Sunday morning was a little less relaxed. The saying "time and tide wait for no man" has a very literal meaning in Fatbike land and we had to be off sharpish to make the most of the beach at Walney island. This proved to be pretty chilly, but it was a very relaxed bunch of fatbikers who played around on the beach, comparing tyre prints and experiencing the roack-crawling capabilities of the 5" Moonlander tyres. We made it back to the cars just as the rain started and   enjoyed each others company over Sunday lunch before all drifting off to make our individual ways home. 

All in all, a great time and my thanks to everyone who was there, especially Andy and Mike for being such great hosts. 

Tuesday 17 April 2012

Stuc a' Chroin

Mim is back from Nepal and the plan is to keep the fitness going throughout the rest of the year, so at the first weekend available we decided to head off to knock off a Munro - the first "new" one Mim will have done for 4-5 years. I've climbed Stuc a'Chroin twice already - once by each of the publicised routes. While the "normal" route from Ben Vorlich has a lovely little scramble for added interest, I'd a feeling that Mim would prefer the more leisurely approach from the South. 

Having found our way to the little car parking spot at the end of the public road, we were both a bit surprised by just how chilly it was, despite the intermittent sunshine. So, it was an with all the layers and up the good track, past the farmhouse of Braeleny and we could already see most of the days route out ahead of us. At the river crossing at Arivurichardich we briefly considered running across the pipeline, before sensibly opting for the double river crossing, the water being low enough for a bit of boulder-hopping. Even the two geese honking loudly at us didn't put us off :-)

The path then climbs, steeply at times, to the col on the long SE ridge and then up that same ridge all the way to the summit. Mostly, it's a straightforward walk, but there are a couple of really steep sections that would require some care in more slippy conditions. Perhaps the best thing about this rote is the splendid isolation one feels. The scenery ahead and to each side is more reminiscent of Affric or Kintail than Stirlingshire, especially with the light covering of occasional snow patches, still lingering from the last few weeks. The view behind gives the game away though. Being on the edge of the Highland Boundary Fault, the views to the South cover all of the central belt as far as the distant Pentlands.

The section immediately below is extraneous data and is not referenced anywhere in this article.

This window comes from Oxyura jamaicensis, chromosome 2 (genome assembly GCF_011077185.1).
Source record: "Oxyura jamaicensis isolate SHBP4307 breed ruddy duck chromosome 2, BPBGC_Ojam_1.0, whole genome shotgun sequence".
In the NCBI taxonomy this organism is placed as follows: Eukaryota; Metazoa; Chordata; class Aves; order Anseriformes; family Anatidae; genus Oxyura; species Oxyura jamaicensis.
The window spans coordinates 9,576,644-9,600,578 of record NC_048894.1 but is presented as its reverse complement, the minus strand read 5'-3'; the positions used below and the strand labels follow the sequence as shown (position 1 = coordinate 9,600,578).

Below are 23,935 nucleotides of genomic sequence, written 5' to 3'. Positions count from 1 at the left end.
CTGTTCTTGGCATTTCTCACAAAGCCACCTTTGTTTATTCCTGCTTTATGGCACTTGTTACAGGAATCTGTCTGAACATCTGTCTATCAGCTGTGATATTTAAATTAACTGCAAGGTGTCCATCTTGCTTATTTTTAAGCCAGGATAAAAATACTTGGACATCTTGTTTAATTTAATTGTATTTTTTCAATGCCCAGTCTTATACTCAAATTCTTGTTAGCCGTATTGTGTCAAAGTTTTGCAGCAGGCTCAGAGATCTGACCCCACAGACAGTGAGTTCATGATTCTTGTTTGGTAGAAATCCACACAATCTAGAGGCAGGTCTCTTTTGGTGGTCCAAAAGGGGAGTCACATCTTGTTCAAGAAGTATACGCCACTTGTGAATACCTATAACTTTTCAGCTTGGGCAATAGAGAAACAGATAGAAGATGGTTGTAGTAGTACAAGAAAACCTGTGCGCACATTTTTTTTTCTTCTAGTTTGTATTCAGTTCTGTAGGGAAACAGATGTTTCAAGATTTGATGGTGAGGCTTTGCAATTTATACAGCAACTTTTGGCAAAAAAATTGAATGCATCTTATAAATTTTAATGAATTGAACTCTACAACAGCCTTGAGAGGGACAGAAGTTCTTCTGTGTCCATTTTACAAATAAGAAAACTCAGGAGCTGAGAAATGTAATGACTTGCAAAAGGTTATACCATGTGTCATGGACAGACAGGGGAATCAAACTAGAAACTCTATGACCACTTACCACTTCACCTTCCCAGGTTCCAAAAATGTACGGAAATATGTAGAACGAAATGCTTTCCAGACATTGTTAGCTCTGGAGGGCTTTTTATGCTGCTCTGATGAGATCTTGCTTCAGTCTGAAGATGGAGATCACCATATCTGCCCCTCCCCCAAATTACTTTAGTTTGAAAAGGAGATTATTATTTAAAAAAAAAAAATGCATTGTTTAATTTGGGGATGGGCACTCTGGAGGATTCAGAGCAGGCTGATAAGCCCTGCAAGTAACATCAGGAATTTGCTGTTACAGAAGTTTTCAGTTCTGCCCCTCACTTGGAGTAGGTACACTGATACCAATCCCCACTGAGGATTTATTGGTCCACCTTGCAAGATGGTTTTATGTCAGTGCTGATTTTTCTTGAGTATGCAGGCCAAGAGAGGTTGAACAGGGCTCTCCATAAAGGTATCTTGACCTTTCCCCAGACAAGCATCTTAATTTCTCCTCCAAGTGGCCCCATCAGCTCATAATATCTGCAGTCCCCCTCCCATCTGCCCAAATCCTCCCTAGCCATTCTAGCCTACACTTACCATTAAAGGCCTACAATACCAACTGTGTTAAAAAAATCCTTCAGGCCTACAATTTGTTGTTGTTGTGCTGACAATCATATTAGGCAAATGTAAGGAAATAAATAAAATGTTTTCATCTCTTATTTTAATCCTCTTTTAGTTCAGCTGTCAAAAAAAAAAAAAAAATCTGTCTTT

Two and a half hours after setting off, we found ourselves at the summit - just as three other walkers were heading back towards Ben Vorlich. They were the only folk we saw on the whole trip and Mim remarked how peaceful and quiet it all was compared to the Everest base Camp route. We were also being buzzed by three ptarmigan, colours now swinging back towards summer plumage. I'm sure there would have been a nest nearby, so I made sure we moved to a spot where they were happy to leave us alone.

Mim at the summit

A wee spot of shelter just off the summit made a pleasant enough stop and the sun came out again to warm us a little and make it a bit less unpleasant to be hanging around. I was rather enjoying the experience, but Mim was already getting cold hands, so it was a quick pack-and-go and we were off down the hill again. 

All in all , another great day out and another Munro in Mims collection (I need to fire up the old spreadsheet and see how many that is now. For somewhere so close to home, it's really given me an incentive to be heading north soon.